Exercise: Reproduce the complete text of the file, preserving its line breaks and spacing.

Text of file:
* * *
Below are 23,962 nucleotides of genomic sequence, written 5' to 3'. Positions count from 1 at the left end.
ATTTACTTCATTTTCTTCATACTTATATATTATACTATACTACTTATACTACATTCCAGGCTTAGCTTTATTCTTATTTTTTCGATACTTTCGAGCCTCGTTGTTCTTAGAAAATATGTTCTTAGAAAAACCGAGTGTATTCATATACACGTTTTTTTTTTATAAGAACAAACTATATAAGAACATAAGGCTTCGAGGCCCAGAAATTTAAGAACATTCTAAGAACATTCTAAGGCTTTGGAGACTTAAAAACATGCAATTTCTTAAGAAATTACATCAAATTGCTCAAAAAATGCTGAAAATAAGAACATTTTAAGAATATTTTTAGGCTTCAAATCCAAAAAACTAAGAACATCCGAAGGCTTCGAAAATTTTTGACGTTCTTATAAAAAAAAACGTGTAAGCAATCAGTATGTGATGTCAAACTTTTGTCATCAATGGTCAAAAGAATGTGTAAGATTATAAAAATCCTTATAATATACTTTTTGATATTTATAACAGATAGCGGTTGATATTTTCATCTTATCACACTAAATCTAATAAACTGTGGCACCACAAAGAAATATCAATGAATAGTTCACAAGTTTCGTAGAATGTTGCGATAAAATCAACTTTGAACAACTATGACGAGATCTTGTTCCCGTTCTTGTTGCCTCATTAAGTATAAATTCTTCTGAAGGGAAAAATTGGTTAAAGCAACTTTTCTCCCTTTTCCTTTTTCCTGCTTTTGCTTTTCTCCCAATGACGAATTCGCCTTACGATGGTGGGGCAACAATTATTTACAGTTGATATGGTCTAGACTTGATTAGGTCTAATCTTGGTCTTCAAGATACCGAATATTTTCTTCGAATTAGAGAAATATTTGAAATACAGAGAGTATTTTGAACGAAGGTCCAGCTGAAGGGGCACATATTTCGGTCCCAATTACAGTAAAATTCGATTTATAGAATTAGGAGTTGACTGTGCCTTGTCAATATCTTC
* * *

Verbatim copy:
Below are 23,962 nucleotides of genomic sequence, written 5' to 3'. Positions count from 1 at the left end.
ATTTACTTCATTTTCTTCATACTTATATATTATACTATACTACTTATACTACATTCCAGGCTTAGCTTTATTCTTATTTTTTCGATACTTTCGAGCCTCGTTGTTCTTAGAAAATATGTTCTTAGAAAAACCGAGTGTATTCATATACACGTTTTTTTTTTATAAGAACAAACTATATAAGAACATAAGGCTTCGAGGCCCAGAAATTTAAGAACATTCTAAGAACATTCTAAGGCTTTGGAGACTTAAAAACATGCAATTTCTTAAGAAATTACATCAAATTGCTCAAAAAATGCTGAAAATAAGAACATTTTAAGAATATTTTTAGGCTTCAAATCCAAAAAACTAAGAACATCCGAAGGCTTCGAAAATTTTTGACGTTCTTATAAAAAAAAACGTGTAAGCAATCAGTATGTGATGTCAAACTTTTGTCATCAATGGTCAAAAGAATGTGTAAGATTATAAAAATCCTTATAATATACTTTTTGATATTTATAACAGATAGCGGTTGATATTTTCATCTTATCACACTAAATCTAATAAACTGTGGCACCACAAAGAAATATCAATGAATAGTTCACAAGTTTCGTAGAATGTTGCGATAAAATCAACTTTGAACAACTATGACGAGATCTTGTTCCCGTTCTTGTTGCCTCATTAAGTATAAATTCTTCTGAAGGGAAAAATTGGTTAAAGCAACTTTTCTCCCTTTTCCTTTTTCCTGCTTTTGCTTTTCTCCCAATGACGAATTCGCCTTACGATGGTGGGGCAACAATTATTTACAGTTGATATGGTCTAGACTTGATTAGGTCTAATCTTGGTCTTCAAGATACCGAATATTTTCTTCGAATTAGAGAAATATTTGAAATACAGAGAGTATTTTGAACGAAGGTCCAGCTGAAGGGGCACATATTTCGGTCCCAATTACAGTAAAATTCGATTTATAGAATTAGGAGTTGACTGTGCCTTGTCAATATCTTC